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Painting with the Right Tools

This DIY Basic will provide tips on painting with the right tools.

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Step 1: Watch an Overview Video

Step 2: Gather Your Materials and Tools

For a professional look, always use the right paint tools.

Materials and Tools:

drop cloth
tack cloth
painter's tape
masking machine
paint scraper
sanding sponge
caulking gun
plastic wrap
paint roller covers
paint roller frames
extension poles
positive-locking pole
roller trays
ladder-lock legs
plastic tray liner
5-gallon paint bucket with roller grid

Step 3: Prep the Area

Cover floors and furnishings with clean, heavy-canvas drop cloths; old sheets and light-weight plastic will not block paint spatters; drop cloth comes in 4- to 12-ounce weights

A tack cloth is a varnish-impregnated, open-mesh cloth that picks up and holds loose dirt, dust, lint, etc.; use it to clean surfaces and to remove dust after sanding

All-purpose blue painter's tape is rated for interior painting; you can also get specialty tapes for glass, wood, stucco, brick, tile, and lacquer

Tip: Smooth bubbles and creases out of painter's tape with a plastic credit card.

Step 4: Sand the Walls

A masking dispenser is an automatic tool that will help you save time. It will ensure a tight seal around edges and trim.

A good quality, wide scraping blade removes loose paint as well as other material on wall or ceiling.

Sand walls and patches first with medium grit, then finish with fine grit.

A sanding sponge coated with abrasive grit lasts longer than sandpaper and molds itself around the object being sanded; great for trim and carved woodwork

Using a power sander to sand old paint will remove even more loose paint and give a smooth, new surface. Wear a dust mask when sanding old paint. Power sanders can also be used on new or old wood surfaces.

Tip: Before sanding, test paint chip for lead; if paint is lead-based paint, DO NOT SAND

Use trisodium phosphate to clean the walls.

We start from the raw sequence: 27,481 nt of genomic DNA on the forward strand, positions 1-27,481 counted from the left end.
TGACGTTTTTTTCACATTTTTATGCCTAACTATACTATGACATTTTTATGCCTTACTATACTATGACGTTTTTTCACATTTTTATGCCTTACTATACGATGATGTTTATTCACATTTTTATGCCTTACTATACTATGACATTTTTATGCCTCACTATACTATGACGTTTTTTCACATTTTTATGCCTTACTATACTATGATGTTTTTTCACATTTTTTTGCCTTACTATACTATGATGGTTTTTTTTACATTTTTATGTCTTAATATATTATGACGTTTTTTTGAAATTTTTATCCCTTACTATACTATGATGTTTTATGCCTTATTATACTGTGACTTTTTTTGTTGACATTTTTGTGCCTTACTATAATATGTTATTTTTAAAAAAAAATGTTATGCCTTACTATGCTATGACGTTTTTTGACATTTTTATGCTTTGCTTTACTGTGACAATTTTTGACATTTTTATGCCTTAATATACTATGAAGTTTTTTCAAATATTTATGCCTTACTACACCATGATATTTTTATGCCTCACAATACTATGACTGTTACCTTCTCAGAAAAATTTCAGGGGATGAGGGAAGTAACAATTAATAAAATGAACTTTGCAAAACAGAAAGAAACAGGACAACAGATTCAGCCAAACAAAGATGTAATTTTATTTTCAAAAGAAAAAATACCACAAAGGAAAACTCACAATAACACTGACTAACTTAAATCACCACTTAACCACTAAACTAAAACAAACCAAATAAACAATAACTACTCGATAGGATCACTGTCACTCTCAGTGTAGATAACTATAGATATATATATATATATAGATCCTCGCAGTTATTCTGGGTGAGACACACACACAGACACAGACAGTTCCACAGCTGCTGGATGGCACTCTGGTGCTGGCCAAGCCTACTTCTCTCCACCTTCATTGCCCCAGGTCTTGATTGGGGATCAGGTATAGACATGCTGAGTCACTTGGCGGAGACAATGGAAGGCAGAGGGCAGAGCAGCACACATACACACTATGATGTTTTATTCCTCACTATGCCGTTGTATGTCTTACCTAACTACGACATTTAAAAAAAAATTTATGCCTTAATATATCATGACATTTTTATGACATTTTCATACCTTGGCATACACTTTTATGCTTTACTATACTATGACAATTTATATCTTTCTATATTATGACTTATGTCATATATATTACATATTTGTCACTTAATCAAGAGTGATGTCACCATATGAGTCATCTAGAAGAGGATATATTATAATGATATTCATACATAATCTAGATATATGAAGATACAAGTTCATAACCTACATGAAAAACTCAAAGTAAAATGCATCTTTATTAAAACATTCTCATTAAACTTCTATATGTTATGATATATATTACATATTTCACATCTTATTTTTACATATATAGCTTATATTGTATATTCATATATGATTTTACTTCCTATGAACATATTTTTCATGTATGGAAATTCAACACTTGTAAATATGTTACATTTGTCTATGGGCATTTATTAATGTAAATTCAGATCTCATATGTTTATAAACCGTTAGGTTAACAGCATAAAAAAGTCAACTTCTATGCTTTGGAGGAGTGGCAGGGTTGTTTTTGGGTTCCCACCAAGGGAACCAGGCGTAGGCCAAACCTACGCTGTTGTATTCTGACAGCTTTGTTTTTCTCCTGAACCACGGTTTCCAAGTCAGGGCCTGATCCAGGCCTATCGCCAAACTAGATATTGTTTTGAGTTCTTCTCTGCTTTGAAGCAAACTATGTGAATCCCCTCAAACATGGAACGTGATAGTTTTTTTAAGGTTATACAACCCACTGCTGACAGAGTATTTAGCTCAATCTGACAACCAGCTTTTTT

A good quality, dripless caulking gun saves time and gives neater seals in cracks and seams

Heavy-duty ladders are much more stable and safer than light-weight models; add ladder levelers and stabilizers for more safety. Make sure your ladder is rated for your weight.

Step 5: Choose the Best Brushes and Rollers

Premium quality brushes last much longer than cheap models and make all the difference in paint results. For latex, use premium synthetic bristles, like polyester or nylon. For edges and trim, 2-inch, angled brush gives cleanest line

Wetting the brush makes latex paint adhere better.

Instead of cleaning brushes during short delays, wrap them tightly in plastic wrap and store in freezer

When it comes to paint roller covers, use only nap recommended by paint manufacturer. The narrower the nap, the smoother the paint surface.

Roller frames range from 3 to 16 inches in width; use narrower rollers for small spaces, wider rollers for large areas

Extension poles make painting high areas safer and quicker because you won’t need a ladder. Choose the proper length for the room.

Tip: A positive locking pole easier to use than a threaded broomstick.

Paint roller trays work well for small jobs; for large areas use a 5-gallon paint bucket with a roller grid.

Use ladder-lock legs to snap tray onto ladder.

To save paint and simplify cleaning, use plastic tray liners.

To clean paint out of bristles, run paintbrush comb through brushes

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